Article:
## 1. Introduction

How to best integrate Machine Learning (ML) components in safety-critical systems is an open challenge in both research and practice. With the advent of highly generalizable deep learning models, supervised ML disrupted several computer vision applications in the 2010s. ML-based computer vision is considered a key enabler for cyber–physical systems that rely on environmental perception. However, the step from demonstrating impressive results on computer vision benchmarks to deploying systems that rely on ML for safety-critical functionalities is substantial. An ML model can be considered an unreliable function that sometimes will fail to generalize new input to its learned representations. Consequently, conventional functional safety standards are not fully applicable for ML-enabled systems [
• Tambon F.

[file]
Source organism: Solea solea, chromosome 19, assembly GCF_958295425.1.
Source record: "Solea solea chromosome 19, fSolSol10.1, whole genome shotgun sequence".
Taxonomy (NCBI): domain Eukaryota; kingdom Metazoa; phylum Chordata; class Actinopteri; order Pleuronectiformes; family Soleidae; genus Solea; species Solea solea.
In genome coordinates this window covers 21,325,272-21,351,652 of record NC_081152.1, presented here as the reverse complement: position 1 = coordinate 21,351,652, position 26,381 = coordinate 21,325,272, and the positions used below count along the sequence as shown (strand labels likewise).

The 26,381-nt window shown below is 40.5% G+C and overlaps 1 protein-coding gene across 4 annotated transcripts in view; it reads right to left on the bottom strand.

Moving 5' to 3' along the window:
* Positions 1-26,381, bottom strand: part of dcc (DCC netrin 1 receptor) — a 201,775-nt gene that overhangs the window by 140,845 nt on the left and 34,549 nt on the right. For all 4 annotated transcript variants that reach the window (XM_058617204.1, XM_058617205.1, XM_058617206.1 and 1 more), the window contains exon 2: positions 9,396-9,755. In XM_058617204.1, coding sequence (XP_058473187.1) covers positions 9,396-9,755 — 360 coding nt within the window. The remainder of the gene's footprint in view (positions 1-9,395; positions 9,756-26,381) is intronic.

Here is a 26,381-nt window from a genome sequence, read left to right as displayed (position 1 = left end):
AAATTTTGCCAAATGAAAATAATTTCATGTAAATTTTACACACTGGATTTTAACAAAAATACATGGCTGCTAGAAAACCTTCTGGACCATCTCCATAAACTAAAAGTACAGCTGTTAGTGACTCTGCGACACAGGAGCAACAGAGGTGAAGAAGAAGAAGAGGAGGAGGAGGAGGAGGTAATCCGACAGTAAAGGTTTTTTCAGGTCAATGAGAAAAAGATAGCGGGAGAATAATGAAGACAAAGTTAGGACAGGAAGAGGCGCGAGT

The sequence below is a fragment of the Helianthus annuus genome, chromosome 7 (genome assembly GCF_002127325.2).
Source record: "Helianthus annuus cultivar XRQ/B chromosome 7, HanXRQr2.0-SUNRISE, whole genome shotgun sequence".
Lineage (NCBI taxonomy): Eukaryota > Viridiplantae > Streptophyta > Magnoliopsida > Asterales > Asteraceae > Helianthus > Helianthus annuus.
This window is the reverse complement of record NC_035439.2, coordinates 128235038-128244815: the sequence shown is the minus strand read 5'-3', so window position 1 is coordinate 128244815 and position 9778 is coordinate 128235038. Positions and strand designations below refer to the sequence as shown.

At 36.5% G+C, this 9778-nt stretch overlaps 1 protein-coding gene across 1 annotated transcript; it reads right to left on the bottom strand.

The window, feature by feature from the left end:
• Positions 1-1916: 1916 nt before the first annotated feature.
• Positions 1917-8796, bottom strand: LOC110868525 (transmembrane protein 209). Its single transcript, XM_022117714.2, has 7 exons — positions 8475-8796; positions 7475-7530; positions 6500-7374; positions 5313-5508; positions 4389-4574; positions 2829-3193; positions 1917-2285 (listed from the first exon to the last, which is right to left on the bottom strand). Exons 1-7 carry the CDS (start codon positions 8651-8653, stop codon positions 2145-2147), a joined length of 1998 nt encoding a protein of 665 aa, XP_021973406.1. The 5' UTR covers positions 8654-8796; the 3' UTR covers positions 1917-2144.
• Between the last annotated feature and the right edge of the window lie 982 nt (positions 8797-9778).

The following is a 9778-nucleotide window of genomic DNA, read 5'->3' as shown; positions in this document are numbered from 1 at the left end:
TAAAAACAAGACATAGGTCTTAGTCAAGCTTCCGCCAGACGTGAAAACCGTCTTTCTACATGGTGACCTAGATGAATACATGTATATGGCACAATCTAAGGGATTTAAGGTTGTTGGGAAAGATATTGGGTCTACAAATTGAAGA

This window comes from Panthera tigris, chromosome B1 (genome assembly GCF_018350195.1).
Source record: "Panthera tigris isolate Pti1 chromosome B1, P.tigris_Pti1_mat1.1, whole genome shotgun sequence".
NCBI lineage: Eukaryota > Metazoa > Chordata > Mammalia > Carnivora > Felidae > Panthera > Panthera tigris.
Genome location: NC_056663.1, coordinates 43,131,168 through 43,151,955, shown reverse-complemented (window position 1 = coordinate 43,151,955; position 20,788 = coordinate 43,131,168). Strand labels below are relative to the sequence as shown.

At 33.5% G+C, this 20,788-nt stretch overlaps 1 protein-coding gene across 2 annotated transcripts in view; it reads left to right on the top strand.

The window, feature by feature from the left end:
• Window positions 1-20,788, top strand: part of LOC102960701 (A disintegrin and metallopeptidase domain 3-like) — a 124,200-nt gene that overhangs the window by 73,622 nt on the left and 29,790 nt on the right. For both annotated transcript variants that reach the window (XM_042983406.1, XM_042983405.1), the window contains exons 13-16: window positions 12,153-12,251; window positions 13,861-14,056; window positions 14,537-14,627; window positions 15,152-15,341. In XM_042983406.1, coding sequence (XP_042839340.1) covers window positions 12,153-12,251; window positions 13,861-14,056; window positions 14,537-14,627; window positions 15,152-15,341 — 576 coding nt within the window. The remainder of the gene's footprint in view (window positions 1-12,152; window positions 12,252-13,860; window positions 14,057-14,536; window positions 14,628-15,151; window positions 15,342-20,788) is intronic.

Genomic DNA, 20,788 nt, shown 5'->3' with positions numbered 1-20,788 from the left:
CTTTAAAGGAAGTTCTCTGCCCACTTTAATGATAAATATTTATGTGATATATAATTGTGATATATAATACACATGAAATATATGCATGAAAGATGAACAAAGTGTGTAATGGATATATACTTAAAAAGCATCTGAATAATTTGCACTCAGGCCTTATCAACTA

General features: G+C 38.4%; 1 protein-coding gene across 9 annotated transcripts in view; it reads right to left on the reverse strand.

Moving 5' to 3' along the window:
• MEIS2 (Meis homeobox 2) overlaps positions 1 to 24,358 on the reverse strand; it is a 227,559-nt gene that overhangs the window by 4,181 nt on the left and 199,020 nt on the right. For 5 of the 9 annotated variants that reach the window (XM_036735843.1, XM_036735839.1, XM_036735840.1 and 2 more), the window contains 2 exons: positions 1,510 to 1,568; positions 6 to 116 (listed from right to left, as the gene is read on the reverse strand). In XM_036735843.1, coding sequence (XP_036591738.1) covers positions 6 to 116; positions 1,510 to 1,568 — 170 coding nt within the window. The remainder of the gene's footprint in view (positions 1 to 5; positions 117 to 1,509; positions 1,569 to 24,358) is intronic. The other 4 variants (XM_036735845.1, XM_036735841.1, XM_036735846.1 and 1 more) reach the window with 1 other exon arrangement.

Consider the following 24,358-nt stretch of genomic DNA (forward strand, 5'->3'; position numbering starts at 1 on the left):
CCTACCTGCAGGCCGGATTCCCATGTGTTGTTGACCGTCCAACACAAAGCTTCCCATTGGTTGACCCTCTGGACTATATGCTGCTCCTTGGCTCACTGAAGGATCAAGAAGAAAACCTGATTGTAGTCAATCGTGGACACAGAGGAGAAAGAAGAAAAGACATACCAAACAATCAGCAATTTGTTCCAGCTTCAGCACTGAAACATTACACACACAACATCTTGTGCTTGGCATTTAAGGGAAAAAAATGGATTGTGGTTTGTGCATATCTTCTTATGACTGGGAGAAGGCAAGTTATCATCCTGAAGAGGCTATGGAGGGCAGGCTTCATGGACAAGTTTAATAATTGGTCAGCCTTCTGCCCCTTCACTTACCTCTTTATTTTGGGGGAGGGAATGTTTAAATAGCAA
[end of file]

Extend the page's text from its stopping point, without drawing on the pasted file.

• Laberge G.
• An L.
• Nikanjam A.
• Mindom P.S.N.
• Pequignot Y.
• Khomh F.
• Antoniol G.
• Merlo E.
• Laviolette F.
How to certify machine learning based safety-critical systems? A systematic literature review.
].
In the automotive domain, several standardization initiatives seek ways to allow the safe use of ML in road vehicles. As an example, ISO 21448 Safety of the Intended Functionality (SOTIF) [
• ISO F.
Road Vehicles - Safety of the Intended Functionality Tech. Rep. ISO/PAS 21448: 2019.
] is developed to complement existing standards — motivated mainly by a need to address the “functional insufficiencies” of perception systems using ML. Unfortunately, there has been a lack of open ML-based demonstrator systems for the research community to study in light of SOTIF and other emerging standards. SMIRK provides the first complete demonstrator that complements Open-Source Software (OSS) with a publicly available training set for the ML model and a complete safety case for its ML component [
• Borg M.
• Henriksson J.
• Socha K.
• Lennartsson O.
• Lönegren E.S.
• Bui T.
• Tomaszewski P.